10 Truths for Inventors
By Bob Cannon
My experience as an inventor combined with my work as a coach for inventors has resulted in the following 10 truths that every inventor needs to know.
1. New product ideas are a dime a dozen (An invention’s value is directly related to how close the product is to commercial success).
2. More inventors waste more money thinking that other people are going to take their product to market for them. (Moving an idea to commercial success is a long, time consuming, expensive process and you are the best person to do it. You have more knowledge, more passion and more at stake.)
3. Friends’ and relatives’ opinions don’t count! (Your product has no market value until you actually sell a product and collect money for it.)
4. Very few ideas sell themselves. (Inventing is easy, the hard part is to make it easy for every one in your channel of distribution to say yes and buy your product.)
5. You never have enough prototypes. (Never produce one of anything.)
6. Do not commit to large production runs until you have proven the commercial viability of your product. (Unsaleable inventory is expensive and a constant reminder of a mistake.)
7. Do not commit to production tooling until you have market tested enough working prototypes to feel comfortable that you will not have to make any more changes to the product. (The first or second designs are usually never the same as the finished product. Iterations of a product are necessary to finalize a saleable product.)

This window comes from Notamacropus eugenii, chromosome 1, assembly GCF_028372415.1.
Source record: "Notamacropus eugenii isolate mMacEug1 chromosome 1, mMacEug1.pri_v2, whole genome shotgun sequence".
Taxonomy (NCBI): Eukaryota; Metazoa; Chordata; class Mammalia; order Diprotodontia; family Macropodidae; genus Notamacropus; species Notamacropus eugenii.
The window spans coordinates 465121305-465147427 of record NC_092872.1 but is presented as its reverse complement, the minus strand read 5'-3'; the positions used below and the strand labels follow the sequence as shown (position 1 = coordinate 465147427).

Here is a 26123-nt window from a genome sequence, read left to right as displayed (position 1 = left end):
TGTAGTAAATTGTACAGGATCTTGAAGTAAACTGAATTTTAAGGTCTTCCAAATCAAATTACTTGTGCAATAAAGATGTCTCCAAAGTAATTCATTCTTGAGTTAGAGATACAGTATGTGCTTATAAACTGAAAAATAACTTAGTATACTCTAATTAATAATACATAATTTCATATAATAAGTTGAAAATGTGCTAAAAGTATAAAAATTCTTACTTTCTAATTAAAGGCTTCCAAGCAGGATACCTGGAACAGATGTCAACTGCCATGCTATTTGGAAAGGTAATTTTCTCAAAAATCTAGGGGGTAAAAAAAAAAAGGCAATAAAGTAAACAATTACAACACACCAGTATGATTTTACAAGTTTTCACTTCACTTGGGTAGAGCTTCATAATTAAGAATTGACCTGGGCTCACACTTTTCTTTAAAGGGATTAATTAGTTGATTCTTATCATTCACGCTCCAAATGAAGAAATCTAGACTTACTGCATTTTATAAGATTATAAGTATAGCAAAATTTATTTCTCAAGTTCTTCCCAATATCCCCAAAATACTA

8. Don’t trust anyone to evaluate your product. See rule #3. (I once turned down a product that became a huge success when $6 per unit was spent on advertising a product that sold for $18. Remember the “Pet Rock” if you are old enough.)
9. Beware of people who want to produce an infomercial for you. (There are too many tales of inventors who lost $10,000, $20,000 or more with no results other than a promotional video.)
10. In most cases, you are going to need help moving your product to commercial success. (Look for resources that have multiple attributes. If you need financial support, try to find financing where you might also gain manufacturing or marketing know how. If you need marketing help, try to find actual experience in marketing new products or your particular market. Then start with small steps until you develop a confidence level that you are getting value for your expenditure of time and money.)
Bob Cannon is a coach for inventors. Check out other interesting articles available in the Taking Aim newsletter available at www.cannonadvantage.com/.